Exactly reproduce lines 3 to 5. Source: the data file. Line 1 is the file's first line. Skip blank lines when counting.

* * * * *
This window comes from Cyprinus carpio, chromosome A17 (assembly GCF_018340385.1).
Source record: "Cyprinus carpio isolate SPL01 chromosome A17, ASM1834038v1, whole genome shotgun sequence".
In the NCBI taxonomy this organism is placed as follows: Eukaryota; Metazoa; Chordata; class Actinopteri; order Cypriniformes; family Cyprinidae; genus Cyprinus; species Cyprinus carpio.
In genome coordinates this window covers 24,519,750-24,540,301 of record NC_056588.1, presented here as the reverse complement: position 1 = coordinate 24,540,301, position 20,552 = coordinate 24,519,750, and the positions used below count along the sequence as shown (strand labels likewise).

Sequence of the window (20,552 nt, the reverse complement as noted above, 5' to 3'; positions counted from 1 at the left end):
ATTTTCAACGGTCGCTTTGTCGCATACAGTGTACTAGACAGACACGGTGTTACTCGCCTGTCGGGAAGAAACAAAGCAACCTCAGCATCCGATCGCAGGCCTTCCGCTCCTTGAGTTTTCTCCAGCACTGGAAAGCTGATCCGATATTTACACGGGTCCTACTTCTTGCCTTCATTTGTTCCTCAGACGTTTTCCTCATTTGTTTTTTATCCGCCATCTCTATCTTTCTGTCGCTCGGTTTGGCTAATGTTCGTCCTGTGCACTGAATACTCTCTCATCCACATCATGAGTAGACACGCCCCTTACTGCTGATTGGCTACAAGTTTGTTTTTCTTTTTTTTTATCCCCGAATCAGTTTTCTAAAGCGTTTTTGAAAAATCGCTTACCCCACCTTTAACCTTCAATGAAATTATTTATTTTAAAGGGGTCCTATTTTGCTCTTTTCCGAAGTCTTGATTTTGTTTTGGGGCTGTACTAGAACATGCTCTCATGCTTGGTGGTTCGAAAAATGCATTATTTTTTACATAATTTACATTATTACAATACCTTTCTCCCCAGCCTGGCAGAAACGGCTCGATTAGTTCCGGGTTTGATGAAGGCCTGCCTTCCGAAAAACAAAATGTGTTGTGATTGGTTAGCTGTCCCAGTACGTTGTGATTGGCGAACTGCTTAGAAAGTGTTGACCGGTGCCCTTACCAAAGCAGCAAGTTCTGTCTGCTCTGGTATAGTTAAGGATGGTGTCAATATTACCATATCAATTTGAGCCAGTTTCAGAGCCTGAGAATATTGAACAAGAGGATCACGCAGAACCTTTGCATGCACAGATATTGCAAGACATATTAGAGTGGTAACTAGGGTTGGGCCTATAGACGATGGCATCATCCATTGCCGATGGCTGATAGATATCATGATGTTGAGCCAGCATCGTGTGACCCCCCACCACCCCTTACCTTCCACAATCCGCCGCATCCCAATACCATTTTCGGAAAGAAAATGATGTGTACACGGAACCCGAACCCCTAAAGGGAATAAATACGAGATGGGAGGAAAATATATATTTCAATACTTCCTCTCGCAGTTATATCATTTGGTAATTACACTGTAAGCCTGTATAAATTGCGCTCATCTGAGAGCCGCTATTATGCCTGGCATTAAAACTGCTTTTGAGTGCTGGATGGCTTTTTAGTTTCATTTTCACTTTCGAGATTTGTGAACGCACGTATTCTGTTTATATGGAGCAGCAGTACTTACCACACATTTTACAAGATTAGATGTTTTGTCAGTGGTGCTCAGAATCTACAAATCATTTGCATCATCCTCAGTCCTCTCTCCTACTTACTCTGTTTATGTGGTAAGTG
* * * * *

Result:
In the NCBI taxonomy this organism is placed as follows: Eukaryota; Metazoa; Chordata; class Actinopteri; order Cypriniformes; family Cyprinidae; genus Cyprinus; species Cyprinus carpio.
In genome coordinates this window covers 24,519,750-24,540,301 of record NC_056588.1, presented here as the reverse complement: position 1 = coordinate 24,540,301, position 20,552 = coordinate 24,519,750, and the positions used below count along the sequence as shown (strand labels likewise).

Sequence of the window (20,552 nt, the reverse complement as noted above, 5' to 3'; positions counted from 1 at the left end):